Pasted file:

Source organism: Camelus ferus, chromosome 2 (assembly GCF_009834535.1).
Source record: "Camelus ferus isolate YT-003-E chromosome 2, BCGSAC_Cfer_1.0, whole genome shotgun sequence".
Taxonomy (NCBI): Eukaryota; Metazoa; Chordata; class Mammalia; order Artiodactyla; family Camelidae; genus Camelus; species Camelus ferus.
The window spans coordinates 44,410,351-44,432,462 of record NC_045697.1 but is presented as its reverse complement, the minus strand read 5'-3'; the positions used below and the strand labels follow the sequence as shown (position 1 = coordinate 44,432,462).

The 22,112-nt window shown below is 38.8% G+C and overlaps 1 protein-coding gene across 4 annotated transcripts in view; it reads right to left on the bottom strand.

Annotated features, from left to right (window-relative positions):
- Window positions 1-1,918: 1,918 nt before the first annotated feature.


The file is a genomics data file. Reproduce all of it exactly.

Source organism: Camelus ferus, chromosome 2 (assembly GCF_009834535.1).
Source record: "Camelus ferus isolate YT-003-E chromosome 2, BCGSAC_Cfer_1.0, whole genome shotgun sequence".
Taxonomy (NCBI): Eukaryota; Metazoa; Chordata; class Mammalia; order Artiodactyla; family Camelidae; genus Camelus; species Camelus ferus.
The window spans coordinates 44,410,351-44,432,462 of record NC_045697.1 but is presented as its reverse complement, the minus strand read 5'-3'; the positions used below and the strand labels follow the sequence as shown (position 1 = coordinate 44,432,462).

The 22,112-nt window shown below is 38.8% G+C and overlaps 1 protein-coding gene across 4 annotated transcripts in view; it reads right to left on the bottom strand.

Annotated features, from left to right (window-relative positions):
- Window positions 1-1,918: 1,918 nt before the first annotated feature.